Just before the Industrial Revolution, the manufacture of goods took place in the homes of workers all over the United States. Workers were paid per unit, and goods were transported every few days to be distributed. Eventually someone realized that they could reduce the per unit cost by having all of those workers commute to a single location, and thus improve productivity. The hourly wage was introduced, and a new model of working was born.
Fast forward several decades, and our economy is increasingly being built on products that are digital, rather than physical. As a result of this, and the ability to securely transmit digital information over the internet anywhere in the world, the tools that employees need to complete their tasks are no longer bound to a physical location. This represents a profound shift in how employment is viewed, just as it did decades ago when things were moving the other direction.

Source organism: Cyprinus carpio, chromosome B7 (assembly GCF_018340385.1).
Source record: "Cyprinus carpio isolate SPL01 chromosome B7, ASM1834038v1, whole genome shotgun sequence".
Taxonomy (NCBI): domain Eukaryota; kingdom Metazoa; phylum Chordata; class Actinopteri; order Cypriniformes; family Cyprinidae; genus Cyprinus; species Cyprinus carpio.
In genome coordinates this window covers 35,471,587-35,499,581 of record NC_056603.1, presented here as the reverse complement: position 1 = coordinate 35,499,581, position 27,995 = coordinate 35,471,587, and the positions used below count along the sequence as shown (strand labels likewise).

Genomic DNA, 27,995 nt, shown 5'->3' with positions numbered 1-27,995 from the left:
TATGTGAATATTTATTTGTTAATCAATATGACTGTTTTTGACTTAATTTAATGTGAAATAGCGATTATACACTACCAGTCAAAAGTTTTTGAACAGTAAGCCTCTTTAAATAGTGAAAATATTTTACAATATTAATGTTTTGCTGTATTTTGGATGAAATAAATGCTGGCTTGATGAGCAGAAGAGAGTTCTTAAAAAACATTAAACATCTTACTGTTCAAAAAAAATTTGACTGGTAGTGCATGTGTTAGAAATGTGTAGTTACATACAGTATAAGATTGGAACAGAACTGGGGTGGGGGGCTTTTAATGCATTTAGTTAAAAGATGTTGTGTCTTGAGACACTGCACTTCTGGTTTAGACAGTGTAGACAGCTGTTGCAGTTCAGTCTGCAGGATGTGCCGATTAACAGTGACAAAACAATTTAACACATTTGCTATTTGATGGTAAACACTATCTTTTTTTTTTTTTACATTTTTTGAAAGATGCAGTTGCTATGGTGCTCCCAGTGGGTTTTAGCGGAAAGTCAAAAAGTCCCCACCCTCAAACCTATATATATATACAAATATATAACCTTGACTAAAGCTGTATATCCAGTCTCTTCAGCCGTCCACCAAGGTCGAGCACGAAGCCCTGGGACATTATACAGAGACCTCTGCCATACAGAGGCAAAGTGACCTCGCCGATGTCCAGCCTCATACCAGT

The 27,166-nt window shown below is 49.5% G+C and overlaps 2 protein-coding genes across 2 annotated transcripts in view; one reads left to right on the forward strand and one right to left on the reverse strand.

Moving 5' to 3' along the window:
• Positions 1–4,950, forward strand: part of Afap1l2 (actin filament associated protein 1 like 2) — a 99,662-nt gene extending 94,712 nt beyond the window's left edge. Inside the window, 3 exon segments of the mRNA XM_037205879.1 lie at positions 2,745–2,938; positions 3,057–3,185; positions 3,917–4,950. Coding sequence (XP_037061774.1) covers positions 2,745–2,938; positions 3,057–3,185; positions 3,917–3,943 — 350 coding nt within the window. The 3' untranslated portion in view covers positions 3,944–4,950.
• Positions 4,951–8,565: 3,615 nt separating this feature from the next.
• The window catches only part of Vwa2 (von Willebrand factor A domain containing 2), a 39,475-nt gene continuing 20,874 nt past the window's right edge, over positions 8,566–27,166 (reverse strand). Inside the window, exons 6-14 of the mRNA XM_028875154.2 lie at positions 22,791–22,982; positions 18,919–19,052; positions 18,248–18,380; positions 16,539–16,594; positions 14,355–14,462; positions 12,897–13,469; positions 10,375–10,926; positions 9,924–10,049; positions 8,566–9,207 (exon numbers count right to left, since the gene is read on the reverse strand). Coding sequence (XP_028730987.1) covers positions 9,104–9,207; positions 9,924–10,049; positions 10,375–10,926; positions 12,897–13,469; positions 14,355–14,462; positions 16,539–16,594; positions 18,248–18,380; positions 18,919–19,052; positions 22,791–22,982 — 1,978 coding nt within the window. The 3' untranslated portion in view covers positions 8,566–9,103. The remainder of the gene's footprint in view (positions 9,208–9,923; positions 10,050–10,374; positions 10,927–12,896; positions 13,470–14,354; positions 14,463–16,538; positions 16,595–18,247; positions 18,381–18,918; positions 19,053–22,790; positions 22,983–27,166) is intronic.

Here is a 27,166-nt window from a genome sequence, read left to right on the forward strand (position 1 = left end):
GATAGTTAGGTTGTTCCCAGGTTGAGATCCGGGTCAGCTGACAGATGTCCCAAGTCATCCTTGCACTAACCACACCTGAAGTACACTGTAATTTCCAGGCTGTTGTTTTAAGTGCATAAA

With that shift, a large number of companies, technologies, and solutions have emerged for accommodating businesses who wish to telecommute. Below is an overview of the different models and approaches to this practice, along with some recommendations.
PC to PC:
One of the more common scenarios involves an employee who has a dedicated physical workstation in the office, and access to corporate data is restricted to that workstation. When the employee is traveling or at home, they connect to that workstation, viewing its desktop, and work as though they were sitting at that machine. No data is actually transferred outside of the office network, but merely viewed remotely.